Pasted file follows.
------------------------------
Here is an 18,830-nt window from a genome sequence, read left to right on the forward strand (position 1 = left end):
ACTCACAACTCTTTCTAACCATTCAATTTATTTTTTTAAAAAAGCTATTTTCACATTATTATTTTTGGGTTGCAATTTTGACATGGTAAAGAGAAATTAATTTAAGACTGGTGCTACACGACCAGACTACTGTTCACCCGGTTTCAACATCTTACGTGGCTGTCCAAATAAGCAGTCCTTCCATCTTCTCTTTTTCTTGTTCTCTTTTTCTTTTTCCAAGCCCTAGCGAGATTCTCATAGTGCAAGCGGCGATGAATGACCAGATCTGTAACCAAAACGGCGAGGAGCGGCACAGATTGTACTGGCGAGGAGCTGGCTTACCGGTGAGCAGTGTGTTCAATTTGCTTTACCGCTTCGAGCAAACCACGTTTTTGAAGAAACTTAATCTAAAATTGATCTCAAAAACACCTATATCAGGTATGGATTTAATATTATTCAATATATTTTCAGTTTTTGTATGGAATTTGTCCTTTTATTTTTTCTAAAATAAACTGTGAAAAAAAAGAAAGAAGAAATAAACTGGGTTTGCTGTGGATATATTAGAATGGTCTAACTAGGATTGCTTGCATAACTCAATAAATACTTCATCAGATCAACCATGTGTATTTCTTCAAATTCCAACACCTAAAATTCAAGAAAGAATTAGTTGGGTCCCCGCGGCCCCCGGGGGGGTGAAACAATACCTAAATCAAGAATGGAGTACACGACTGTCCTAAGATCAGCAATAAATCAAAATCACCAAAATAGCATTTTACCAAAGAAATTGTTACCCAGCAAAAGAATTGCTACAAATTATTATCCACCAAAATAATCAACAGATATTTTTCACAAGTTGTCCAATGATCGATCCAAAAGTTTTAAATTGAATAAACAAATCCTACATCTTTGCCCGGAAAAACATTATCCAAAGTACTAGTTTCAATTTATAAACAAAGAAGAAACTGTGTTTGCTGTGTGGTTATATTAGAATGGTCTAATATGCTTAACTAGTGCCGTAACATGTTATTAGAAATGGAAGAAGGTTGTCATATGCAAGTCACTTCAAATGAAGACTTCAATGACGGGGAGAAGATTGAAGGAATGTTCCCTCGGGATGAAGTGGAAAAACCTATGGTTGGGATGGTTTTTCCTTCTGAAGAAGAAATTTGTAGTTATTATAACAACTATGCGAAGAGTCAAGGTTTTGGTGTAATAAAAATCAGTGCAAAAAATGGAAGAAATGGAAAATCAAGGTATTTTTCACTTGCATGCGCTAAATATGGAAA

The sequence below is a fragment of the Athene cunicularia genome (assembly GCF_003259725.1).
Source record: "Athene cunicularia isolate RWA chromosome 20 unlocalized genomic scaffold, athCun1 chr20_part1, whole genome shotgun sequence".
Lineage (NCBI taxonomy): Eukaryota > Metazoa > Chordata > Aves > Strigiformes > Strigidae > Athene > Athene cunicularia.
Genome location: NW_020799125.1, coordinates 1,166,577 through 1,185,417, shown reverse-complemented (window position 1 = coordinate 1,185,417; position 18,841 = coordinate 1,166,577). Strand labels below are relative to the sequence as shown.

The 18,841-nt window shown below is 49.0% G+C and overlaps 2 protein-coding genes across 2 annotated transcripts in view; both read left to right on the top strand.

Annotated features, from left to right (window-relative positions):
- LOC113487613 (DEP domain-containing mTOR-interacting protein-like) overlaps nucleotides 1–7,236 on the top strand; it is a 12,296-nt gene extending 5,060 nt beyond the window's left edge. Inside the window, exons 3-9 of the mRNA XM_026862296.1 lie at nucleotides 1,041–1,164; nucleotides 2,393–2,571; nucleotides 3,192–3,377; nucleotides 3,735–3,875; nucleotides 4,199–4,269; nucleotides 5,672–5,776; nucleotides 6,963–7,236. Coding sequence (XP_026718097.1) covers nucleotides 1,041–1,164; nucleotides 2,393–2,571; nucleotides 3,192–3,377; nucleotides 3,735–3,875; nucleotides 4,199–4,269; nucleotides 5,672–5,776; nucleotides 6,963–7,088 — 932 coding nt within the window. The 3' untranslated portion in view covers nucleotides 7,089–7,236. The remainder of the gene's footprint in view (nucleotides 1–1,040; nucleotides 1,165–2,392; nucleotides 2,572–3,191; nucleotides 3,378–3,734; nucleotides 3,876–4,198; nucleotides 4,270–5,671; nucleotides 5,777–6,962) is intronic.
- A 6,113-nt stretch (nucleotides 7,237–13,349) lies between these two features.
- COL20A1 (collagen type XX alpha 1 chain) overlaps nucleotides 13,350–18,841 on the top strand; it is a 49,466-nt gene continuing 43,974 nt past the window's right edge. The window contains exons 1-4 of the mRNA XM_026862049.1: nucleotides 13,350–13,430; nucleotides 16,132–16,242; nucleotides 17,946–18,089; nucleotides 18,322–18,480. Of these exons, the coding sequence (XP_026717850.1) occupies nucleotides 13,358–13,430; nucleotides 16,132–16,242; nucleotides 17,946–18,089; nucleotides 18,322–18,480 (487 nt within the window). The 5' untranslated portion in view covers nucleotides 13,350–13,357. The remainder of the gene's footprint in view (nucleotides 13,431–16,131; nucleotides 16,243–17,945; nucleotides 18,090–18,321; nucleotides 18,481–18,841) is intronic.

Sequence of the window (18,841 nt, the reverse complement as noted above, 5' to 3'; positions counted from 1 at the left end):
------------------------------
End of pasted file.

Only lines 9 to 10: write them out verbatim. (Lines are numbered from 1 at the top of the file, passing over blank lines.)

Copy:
- LOC113487613 (DEP domain-containing mTOR-interacting protein-like) overlaps nucleotides 1–7,236 on the top strand; it is a 12,296-nt gene extending 5,060 nt beyond the window's left edge. Inside the window, exons 3-9 of the mRNA XM_026862296.1 lie at nucleotides 1,041–1,164; nucleotides 2,393–2,571; nucleotides 3,192–3,377; nucleotides 3,735–3,875; nucleotides 4,199–4,269; nucleotides 5,672–5,776; nucleotides 6,963–7,236. Coding sequence (XP_026718097.1) covers nucleotides 1,041–1,164; nucleotides 2,393–2,571; nucleotides 3,192–3,377; nucleotides 3,735–3,875; nucleotides 4,199–4,269; nucleotides 5,672–5,776; nucleotides 6,963–7,088 — 932 coding nt within the window. The 3' untranslated portion in view covers nucleotides 7,089–7,236. The remainder of the gene's footprint in view (nucleotides 1–1,040; nucleotides 1,165–2,392; nucleotides 2,572–3,191; nucleotides 3,378–3,734; nucleotides 3,876–4,198; nucleotides 4,270–5,671; nucleotides 5,777–6,962) is intronic.
- A 6,113-nt stretch (nucleotides 7,237–13,349) lies between these two features.